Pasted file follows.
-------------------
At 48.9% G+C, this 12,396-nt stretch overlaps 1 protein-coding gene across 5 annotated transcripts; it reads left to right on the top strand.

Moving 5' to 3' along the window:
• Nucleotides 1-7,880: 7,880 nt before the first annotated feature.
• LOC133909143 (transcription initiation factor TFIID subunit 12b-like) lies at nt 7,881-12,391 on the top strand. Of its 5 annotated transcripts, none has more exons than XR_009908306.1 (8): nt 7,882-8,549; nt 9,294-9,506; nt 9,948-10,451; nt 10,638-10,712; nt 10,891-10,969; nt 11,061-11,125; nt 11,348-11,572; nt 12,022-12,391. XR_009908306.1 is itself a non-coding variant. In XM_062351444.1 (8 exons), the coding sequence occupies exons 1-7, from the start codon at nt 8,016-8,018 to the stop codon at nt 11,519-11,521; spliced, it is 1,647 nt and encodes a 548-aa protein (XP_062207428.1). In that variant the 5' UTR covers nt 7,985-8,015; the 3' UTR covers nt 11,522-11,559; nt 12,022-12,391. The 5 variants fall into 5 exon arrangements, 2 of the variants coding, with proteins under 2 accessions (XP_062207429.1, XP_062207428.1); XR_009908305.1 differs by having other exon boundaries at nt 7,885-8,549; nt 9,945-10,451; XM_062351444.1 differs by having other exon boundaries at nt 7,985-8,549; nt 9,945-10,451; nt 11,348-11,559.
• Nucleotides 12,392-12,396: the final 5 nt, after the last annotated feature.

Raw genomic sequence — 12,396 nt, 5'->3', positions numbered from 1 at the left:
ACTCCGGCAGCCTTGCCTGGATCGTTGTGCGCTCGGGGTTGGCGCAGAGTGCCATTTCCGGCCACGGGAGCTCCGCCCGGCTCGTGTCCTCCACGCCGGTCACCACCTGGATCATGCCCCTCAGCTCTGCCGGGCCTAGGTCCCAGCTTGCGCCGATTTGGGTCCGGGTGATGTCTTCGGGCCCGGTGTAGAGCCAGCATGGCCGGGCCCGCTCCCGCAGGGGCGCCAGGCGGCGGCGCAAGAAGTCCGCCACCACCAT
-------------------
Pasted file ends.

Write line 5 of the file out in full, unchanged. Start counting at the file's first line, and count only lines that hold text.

• Nucleotides 12,392-12,396: the final 5 nt, after the last annotated feature.